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Perfect for a family activity, a fun day out with friends, or a full-on adrenaline-junkie afternoon by yourself, coasteering, especially coasteering the Devon coastline, combines pretty much everything your parents told you not to do on a day out to the beach when you were young.
A term coined in the 1980s, coasteering came about when several Pembrokeshire surfers were climbing around the cliffs, and tends to be defined as an ‘all-in-one’ experience. This includes hopping and jumping over cliffs and rocks, cave exploring, swell-riding. Think of it as a kind of aquatic adventure, or extreme rock pooling, if you will – plus, it usually involves getting a closer look at coastal nature and wildlife than you would with just walking, and helps you explore more about the coast itself.
Despite the different activities it encompasses, coasteering is very safe as long as you stick to the rules, and choose to do it in a safe, group environment with fully-trained and qualified professionals.
For example, at outdoor adventure hotspot, Baggy Point, the company Surfing Croyde Bay specialises not just in riding the waves, but pride themselves on being experts in coasteering, too. Their whole team of instructors are also qualified lifeguards, so you know you’re in safe hands.
Wherever you choose to do it, the guides will not only teach you techniques so you can explore safely, but they’ll also have previously explored all parts of said coast. This in turn keeps everyone safe and lets you enjoy it to the max, taking in all the sights, wave surges, and all the wildlife you might otherwise miss out on. Trained professionals will also know to avoid places where animals frequently breed, to keep the animals themselves safe, and avoid any confrontation from birds, seals, and other wildlife, too.
Although it sounds pretty daredevil-esque, it’s a great activity to do as a family, as many places will let participants as young as 8 years old get involved (sometimes even younger). There’s a lot of places which even let people up to the age of 80 take part, so long as their fitness levels are adequate. Having a range of ages means the coast and any wildlife will be admired and absorbed from all different points of view, so you can share stories after, too.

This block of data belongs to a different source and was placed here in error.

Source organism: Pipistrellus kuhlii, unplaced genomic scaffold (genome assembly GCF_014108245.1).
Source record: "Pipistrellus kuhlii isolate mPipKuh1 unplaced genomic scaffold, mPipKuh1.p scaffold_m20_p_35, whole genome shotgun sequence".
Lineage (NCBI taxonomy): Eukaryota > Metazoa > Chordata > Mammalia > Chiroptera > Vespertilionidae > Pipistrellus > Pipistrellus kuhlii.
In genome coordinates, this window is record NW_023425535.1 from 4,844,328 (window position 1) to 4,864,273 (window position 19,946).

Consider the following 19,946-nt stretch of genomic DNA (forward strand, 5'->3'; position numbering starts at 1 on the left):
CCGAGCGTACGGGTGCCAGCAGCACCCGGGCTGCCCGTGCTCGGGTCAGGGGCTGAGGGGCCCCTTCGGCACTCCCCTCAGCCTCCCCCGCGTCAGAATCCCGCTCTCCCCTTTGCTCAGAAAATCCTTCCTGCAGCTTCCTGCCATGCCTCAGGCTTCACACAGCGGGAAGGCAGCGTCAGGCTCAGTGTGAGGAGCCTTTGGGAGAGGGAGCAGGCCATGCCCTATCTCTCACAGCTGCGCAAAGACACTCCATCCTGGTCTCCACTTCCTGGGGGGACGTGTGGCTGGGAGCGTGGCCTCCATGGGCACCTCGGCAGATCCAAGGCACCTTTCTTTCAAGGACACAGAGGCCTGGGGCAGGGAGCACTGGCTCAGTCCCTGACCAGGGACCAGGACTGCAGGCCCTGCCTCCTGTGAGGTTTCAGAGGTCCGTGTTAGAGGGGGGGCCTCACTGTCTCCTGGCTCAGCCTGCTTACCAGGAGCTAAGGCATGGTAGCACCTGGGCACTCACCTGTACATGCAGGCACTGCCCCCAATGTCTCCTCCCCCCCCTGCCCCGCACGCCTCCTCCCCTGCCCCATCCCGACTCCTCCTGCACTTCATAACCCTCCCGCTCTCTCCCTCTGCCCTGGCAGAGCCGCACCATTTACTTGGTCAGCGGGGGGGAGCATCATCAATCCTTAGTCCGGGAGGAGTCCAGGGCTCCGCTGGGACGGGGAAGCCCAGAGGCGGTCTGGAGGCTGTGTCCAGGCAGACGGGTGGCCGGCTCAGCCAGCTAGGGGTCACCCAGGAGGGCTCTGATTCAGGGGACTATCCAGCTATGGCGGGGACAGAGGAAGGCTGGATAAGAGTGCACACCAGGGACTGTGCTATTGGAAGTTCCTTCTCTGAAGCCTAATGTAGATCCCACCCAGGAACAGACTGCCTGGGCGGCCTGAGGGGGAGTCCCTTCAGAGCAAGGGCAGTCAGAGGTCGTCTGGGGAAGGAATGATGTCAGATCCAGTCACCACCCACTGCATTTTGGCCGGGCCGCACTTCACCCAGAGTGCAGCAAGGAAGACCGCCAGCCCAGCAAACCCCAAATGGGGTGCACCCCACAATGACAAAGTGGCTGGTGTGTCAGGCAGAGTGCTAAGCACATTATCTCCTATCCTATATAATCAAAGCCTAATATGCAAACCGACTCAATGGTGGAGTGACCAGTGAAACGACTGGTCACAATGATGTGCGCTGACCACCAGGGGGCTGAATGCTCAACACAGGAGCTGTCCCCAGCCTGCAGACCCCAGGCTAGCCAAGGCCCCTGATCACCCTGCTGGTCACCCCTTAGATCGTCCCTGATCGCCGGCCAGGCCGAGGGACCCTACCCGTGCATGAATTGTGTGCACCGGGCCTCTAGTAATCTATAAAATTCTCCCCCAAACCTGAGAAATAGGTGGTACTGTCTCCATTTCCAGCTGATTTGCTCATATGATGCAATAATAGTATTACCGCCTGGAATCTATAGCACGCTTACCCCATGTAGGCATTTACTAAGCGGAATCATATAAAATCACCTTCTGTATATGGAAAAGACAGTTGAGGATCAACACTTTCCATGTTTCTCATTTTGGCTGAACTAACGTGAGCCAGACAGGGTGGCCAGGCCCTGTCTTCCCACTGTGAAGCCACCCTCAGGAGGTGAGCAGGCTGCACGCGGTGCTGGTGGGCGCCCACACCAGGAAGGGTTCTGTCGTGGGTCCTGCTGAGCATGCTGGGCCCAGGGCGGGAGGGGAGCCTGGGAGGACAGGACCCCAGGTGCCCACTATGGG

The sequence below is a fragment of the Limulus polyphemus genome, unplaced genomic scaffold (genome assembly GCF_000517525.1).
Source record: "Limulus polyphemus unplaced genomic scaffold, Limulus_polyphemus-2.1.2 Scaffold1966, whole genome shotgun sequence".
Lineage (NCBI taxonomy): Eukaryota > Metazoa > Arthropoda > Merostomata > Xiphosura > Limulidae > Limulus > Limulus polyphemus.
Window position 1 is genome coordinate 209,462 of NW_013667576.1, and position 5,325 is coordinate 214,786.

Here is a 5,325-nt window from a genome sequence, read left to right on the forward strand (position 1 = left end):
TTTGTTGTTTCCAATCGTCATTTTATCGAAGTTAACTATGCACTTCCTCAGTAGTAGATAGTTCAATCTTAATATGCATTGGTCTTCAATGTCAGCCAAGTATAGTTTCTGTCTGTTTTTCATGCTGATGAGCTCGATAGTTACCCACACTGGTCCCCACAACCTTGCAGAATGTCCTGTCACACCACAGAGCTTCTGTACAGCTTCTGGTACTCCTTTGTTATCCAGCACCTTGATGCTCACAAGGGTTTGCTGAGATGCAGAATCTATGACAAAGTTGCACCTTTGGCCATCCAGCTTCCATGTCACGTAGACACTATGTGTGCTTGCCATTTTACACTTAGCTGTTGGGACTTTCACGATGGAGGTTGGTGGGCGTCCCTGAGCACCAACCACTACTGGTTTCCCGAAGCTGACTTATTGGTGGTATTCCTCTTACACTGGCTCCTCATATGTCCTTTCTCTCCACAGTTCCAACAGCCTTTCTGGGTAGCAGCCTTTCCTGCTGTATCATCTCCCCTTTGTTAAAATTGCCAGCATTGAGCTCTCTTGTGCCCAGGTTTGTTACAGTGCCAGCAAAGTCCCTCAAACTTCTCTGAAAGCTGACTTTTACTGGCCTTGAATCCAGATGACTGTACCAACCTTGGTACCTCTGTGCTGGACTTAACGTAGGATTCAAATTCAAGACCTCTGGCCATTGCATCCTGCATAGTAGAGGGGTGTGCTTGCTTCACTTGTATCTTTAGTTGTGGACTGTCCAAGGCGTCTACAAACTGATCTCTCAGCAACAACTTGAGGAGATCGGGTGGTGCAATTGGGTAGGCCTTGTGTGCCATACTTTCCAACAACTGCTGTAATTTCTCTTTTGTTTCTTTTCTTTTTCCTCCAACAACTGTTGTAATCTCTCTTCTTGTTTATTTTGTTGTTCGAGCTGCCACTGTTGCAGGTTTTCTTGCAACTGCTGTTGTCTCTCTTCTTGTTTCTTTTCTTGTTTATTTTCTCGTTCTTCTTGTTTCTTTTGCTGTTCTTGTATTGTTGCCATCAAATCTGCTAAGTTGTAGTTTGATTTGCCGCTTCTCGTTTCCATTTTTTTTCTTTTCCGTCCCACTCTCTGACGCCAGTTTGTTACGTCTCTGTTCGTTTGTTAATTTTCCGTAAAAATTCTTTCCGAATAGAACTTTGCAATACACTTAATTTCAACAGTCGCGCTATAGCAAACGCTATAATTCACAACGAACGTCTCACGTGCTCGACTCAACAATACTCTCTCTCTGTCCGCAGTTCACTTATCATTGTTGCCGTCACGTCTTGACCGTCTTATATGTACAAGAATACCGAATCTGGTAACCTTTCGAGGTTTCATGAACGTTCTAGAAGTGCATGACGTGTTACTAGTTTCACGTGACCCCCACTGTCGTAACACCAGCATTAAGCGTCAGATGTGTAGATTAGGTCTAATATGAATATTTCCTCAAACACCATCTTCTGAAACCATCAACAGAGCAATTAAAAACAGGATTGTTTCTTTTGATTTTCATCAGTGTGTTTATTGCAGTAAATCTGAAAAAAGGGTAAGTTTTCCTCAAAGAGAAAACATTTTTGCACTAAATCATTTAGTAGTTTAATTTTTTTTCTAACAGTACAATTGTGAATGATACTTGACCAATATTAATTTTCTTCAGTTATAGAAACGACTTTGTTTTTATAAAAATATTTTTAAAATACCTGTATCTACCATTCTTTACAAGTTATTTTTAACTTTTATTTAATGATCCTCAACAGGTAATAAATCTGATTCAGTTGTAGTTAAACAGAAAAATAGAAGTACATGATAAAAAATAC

It helps if you’re confident in the water to begin with, but even if you’re not the best swimmer, the safety kit provided (including life jackets, helmets and wetsuits), will keep you safe from harm.
As previously mentioned, the main kit involves a wetsuit, life or floatation jacket, helmet, gloves, and shoes.
The jacket will help you float (hence no need to be a super confident swimmer), whilst the helmet and gloves protect against any rocky terrain whilst you’re climbing and jumping across anything you can find.
Sometimes, shoes will be provided, but if not, it’s usually recommended that everyone brings old trainers to bring (just make sure you bring a spare pair after to change into!).
Last but not least, a sense of adventure goes hand in hand with coasteering, so bring that along with you, too.
Depending on the weather and conditions, coasteering can be a thrill a minute.
You can enjoy bodysurfing, climbing across rocks, exploring hidden sea caves and discovering various rock formations. And that’s before you’ve even got started on the wildlife spotting. There are loads of different sea birds, seals, and many others which you should keep a lookout for amongst all the excitement.
Plus, you can often choose to what level or duration you want to go to – the Croyde surf school Surfing Croyde Bay offers half days, full days, weekends, private, group and even extreme sessions, so you can tailor it to you.
There are loads of places to take part in coasteering across the UK, mainly in the South West, in Devon and Cornwall. Baggy Point is not just one of the most picturesque, but one of the most exciting, too, and as a National Trust park, you can engage in heaps of different activity in addition to coasteering.
In addition to Devon, other renowned coasteering spots across Europe include:
Pembrokeshire, Wales (where the activity originated from)
São Miguel Island, Azores